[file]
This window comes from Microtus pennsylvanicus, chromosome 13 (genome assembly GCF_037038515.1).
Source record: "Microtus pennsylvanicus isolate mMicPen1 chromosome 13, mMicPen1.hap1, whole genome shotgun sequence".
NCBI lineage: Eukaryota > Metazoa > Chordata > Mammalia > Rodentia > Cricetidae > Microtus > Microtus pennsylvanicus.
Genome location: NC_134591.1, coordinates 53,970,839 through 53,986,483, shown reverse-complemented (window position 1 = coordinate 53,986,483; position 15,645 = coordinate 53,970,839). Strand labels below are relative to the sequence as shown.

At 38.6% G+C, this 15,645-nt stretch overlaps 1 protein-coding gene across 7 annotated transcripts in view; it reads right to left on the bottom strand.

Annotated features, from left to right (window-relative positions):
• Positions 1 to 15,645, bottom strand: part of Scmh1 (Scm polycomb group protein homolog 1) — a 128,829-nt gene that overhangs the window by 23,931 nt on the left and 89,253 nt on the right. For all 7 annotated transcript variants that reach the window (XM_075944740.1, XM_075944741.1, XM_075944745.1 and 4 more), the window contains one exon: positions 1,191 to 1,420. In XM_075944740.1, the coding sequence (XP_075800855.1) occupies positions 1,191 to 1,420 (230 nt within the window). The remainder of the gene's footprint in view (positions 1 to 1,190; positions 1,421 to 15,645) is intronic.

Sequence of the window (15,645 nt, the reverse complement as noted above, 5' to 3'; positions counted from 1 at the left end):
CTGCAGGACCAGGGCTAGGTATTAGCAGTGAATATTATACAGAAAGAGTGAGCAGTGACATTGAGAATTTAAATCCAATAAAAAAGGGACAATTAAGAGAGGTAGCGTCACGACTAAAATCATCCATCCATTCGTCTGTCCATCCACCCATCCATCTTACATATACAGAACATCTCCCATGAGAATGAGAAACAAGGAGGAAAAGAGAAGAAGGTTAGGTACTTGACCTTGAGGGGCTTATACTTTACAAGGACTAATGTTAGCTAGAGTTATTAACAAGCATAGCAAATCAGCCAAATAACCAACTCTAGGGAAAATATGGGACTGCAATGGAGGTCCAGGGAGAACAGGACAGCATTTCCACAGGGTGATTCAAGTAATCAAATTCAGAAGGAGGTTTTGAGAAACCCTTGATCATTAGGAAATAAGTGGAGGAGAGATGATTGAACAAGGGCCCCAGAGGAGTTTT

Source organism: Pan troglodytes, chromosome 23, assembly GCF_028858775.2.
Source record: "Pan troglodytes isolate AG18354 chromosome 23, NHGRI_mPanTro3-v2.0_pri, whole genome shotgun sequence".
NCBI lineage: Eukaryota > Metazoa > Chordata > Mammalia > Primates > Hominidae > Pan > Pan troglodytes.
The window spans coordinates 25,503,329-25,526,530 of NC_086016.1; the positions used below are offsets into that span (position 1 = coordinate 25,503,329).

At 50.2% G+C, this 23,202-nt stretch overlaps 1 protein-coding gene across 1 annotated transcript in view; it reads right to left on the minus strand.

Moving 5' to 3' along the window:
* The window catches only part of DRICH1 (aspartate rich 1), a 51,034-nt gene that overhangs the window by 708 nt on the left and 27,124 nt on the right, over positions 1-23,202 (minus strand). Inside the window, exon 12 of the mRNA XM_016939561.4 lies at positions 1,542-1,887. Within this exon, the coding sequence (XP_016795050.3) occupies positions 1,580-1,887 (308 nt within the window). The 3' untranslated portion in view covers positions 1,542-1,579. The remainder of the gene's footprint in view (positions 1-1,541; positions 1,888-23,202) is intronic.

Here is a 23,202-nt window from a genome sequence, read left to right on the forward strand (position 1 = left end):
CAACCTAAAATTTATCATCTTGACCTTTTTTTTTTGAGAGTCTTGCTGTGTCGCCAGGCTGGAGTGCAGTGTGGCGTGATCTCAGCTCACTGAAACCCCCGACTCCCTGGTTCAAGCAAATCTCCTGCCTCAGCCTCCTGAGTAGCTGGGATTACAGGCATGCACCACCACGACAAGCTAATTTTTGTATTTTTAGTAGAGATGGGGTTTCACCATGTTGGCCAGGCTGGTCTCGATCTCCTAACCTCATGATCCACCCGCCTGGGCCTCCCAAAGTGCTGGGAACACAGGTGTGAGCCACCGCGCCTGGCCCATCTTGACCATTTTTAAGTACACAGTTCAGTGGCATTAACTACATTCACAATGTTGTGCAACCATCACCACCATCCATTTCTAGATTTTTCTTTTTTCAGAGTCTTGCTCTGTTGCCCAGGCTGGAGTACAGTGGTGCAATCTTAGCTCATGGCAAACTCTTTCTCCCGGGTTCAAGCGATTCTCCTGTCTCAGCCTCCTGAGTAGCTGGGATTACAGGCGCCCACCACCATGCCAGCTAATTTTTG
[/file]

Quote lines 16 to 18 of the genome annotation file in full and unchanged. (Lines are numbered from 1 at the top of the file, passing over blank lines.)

* The window catches only part of DRICH1 (aspartate rich 1), a 51,034-nt gene that overhangs the window by 708 nt on the left and 27,124 nt on the right, over positions 1-23,202 (minus strand). Inside the window, exon 12 of the mRNA XM_016939561.4 lies at positions 1,542-1,887. Within this exon, the coding sequence (XP_016795050.3) occupies positions 1,580-1,887 (308 nt within the window). The 3' untranslated portion in view covers positions 1,542-1,579. The remainder of the gene's footprint in view (positions 1-1,541; positions 1,888-23,202) is intronic.

Here is a 23,202-nt window from a genome sequence, read left to right on the forward strand (position 1 = left end):
CAACCTAAAATTTATCATCTTGACCTTTTTTTTTTGAGAGTCTTGCTGTGTCGCCAGGCTGGAGTGCAGTGTGGCGTGATCTCAGCTCACTGAAACCCCCGACTCCCTGGTTCAAGCAAATCTCCTGCCTCAGCCTCCTGAGTAGCTGGGATTACAGGCATGCACCACCACGACAAGCTAATTTTTGTATTTTTAGTAGAGATGGGGTTTCACCATGTTGGCCAGGCTGGTCTCGATCTCCTAACCTCATGATCCACCCGCCTGGGCCTCCCAAAGTGCTGGGAACACAGGTGTGAGCCACCGCGCCTGGCCCATCTTGACCATTTTTAAGTACACAGTTCAGTGGCATTAACTACATTCACAATGTTGTGCAACCATCACCACCATCCATTTCTAGATTTTTCTTTTTTCAGAGTCTTGCTCTGTTGCCCAGGCTGGAGTACAGTGGTGCAATCTTAGCTCATGGCAAACTCTTTCTCCCGGGTTCAAGCGATTCTCCTGTCTCAGCCTCCTGAGTAGCTGGGATTACAGGCGCCCACCACCATGCCAGCTAATTTTTG